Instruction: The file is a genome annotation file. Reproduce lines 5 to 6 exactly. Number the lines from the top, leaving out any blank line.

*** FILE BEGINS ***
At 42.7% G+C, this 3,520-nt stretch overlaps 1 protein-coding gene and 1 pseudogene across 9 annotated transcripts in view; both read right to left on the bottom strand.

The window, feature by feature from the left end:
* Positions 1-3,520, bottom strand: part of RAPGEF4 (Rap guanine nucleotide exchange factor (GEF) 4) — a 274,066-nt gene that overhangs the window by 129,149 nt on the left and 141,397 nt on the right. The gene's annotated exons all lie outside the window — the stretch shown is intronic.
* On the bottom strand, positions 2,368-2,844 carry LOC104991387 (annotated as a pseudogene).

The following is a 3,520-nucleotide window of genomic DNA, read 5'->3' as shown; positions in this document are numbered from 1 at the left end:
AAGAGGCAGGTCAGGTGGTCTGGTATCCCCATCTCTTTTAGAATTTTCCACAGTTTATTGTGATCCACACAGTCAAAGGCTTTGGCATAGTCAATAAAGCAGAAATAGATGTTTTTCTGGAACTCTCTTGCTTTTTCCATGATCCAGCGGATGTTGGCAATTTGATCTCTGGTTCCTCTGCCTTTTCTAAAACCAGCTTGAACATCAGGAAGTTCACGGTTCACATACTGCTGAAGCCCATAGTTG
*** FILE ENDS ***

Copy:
The following is a 3,520-nucleotide window of genomic DNA, read 5'->3' as shown; positions in this document are numbered from 1 at the left end:
AAGAGGCAGGTCAGGTGGTCTGGTATCCCCATCTCTTTTAGAATTTTCCACAGTTTATTGTGATCCACACAGTCAAAGGCTTTGGCATAGTCAATAAAGCAGAAATAGATGTTTTTCTGGAACTCTCTTGCTTTTTCCATGATCCAGCGGATGTTGGCAATTTGATCTCTGGTTCCTCTGCCTTTTCTAAAACCAGCTTGAACATCAGGAAGTTCACGGTTCACATACTGCTGAAGCCCATAGTTG